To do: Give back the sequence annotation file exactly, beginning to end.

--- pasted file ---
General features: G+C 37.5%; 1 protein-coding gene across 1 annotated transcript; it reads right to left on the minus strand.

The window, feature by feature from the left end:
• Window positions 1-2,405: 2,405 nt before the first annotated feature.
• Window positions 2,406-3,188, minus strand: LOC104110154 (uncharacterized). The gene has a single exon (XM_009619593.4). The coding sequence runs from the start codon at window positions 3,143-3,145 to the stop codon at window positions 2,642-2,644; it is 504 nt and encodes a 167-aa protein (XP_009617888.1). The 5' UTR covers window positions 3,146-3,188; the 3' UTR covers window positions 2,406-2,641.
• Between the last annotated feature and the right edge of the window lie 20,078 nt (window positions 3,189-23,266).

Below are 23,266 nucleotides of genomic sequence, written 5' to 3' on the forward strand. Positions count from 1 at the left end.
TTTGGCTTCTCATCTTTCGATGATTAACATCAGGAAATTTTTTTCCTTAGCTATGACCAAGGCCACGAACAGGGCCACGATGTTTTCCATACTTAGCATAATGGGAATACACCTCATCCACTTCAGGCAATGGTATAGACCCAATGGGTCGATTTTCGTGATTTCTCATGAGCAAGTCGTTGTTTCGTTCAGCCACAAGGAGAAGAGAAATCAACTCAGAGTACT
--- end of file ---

General features: G+C 37.5%; 1 protein-coding gene across 1 annotated transcript; it reads right to left on the minus strand.

The window, feature by feature from the left end:
• Window positions 1-2,405: 2,405 nt before the first annotated feature.
• Window positions 2,406-3,188, minus strand: LOC104110154 (uncharacterized). The gene has a single exon (XM_009619593.4). The coding sequence runs from the start codon at window positions 3,143-3,145 to the stop codon at window positions 2,642-2,644; it is 504 nt and encodes a 167-aa protein (XP_009617888.1). The 5' UTR covers window positions 3,146-3,188; the 3' UTR covers window positions 2,406-2,641.
• Between the last annotated feature and the right edge of the window lie 20,078 nt (window positions 3,189-23,266).

Below are 23,266 nucleotides of genomic sequence, written 5' to 3' on the forward strand. Positions count from 1 at the left end.
TTTGGCTTCTCATCTTTCGATGATTAACATCAGGAAATTTTTTTCCTTAGCTATGACCAAGGCCACGAACAGGGCCACGATGTTTTCCATACTTAGCATAATGGGAATACACCTCATCCACTTCAGGCAATGGTATAGACCCAATGGGTCGATTTTCGTGATTTCTCATGAGCAAGTCGTTGTTTCGTTCAGCCACAAGGAGAAGAGAAATCAACTCAGAGTACT